Nearly half of all type 2 diabetes cases in the United States are among individuals aged 65 years or older. Management of diabetes in this population requires special considerations. This article reviews the pharmacologic management of type 2 diabetes with these considerations in mind. Increasing life expectancies have underscored the importance of preventing long-term diabetes complications within the overall management strategy for elderly diabetic patients. Aggressive glycemic control is central to preventing such complications and may prove cost-effective. To maintain glycemic control, patients usually progress from initial dietary therapy to one and then two or more oral hypoglycemic medications in a stepwise fashion. Adjunctive insulin is eventually often required as well. The initial oral agent is usually either a sulfonylurea or metformin, although meal schedules and the risk of postprandial hyperglycemia may necessitate other choices. Avoiding hypoglycemia is of particular concern in the elderly, whereas the need for weight loss is usually of less concern. Above all, treatment of the elderly patient must be individualized for optimal care.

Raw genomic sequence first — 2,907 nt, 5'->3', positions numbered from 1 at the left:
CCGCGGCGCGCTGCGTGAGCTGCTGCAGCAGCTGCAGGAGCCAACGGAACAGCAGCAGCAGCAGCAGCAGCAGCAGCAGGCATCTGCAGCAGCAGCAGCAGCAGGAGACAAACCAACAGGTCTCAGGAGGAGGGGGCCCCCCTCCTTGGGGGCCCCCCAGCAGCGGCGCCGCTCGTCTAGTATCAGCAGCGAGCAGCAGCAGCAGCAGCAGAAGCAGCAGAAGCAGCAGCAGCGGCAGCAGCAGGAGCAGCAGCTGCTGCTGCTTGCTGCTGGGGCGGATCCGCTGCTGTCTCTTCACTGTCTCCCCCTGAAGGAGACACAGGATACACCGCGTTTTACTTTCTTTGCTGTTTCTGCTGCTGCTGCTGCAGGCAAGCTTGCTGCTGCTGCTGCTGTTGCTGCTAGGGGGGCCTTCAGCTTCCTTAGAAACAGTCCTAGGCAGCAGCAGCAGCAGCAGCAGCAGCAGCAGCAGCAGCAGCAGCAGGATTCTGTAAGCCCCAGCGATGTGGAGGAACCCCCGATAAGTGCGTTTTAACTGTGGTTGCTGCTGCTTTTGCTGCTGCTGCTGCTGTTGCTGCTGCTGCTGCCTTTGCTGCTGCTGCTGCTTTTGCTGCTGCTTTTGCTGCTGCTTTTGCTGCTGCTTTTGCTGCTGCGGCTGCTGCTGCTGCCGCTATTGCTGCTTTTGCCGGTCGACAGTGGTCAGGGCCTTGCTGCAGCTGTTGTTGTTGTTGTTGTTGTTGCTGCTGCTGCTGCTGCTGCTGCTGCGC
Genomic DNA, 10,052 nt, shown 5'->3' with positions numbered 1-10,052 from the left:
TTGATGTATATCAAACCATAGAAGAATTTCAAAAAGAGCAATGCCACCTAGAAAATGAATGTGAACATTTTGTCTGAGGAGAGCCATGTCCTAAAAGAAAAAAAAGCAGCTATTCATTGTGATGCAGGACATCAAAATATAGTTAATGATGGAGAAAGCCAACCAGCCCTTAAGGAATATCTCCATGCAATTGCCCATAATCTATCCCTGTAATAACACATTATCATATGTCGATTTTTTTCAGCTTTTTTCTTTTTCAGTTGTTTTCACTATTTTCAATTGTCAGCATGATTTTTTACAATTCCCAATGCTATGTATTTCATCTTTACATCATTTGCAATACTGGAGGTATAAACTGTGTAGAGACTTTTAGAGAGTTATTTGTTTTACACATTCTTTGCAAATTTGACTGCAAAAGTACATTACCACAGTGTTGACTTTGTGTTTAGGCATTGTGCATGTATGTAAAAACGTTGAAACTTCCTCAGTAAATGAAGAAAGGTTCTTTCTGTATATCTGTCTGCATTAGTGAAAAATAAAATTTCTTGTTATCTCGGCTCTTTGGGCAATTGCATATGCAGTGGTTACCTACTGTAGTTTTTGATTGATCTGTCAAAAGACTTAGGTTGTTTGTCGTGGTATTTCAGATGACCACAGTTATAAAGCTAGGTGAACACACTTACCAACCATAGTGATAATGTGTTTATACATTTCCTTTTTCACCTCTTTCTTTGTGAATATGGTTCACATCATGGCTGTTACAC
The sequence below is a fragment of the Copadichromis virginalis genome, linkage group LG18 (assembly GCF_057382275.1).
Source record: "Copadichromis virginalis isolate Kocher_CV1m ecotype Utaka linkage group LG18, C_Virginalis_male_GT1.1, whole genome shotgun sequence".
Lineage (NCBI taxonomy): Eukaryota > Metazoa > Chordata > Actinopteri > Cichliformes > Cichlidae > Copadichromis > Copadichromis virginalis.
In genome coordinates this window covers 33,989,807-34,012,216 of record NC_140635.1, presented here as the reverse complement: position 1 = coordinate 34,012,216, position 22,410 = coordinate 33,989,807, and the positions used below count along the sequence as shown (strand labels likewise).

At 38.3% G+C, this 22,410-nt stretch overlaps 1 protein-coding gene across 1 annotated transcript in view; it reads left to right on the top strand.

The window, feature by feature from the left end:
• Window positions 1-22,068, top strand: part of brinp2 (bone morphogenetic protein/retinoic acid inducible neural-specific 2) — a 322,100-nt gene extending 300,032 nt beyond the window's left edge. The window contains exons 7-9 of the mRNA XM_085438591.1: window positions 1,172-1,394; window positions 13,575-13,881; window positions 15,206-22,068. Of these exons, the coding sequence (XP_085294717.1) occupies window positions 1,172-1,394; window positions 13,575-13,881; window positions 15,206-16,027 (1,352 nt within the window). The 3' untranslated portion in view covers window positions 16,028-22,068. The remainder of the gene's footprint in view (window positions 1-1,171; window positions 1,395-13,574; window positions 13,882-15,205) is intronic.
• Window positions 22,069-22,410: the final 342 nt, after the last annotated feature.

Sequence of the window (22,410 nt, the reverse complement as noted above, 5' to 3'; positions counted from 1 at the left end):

|Original language||English (US)|
|Number of pages||15|
|State||Published - Jul 2000|
ASJC Scopus subject areas
- Pharmacology (medical)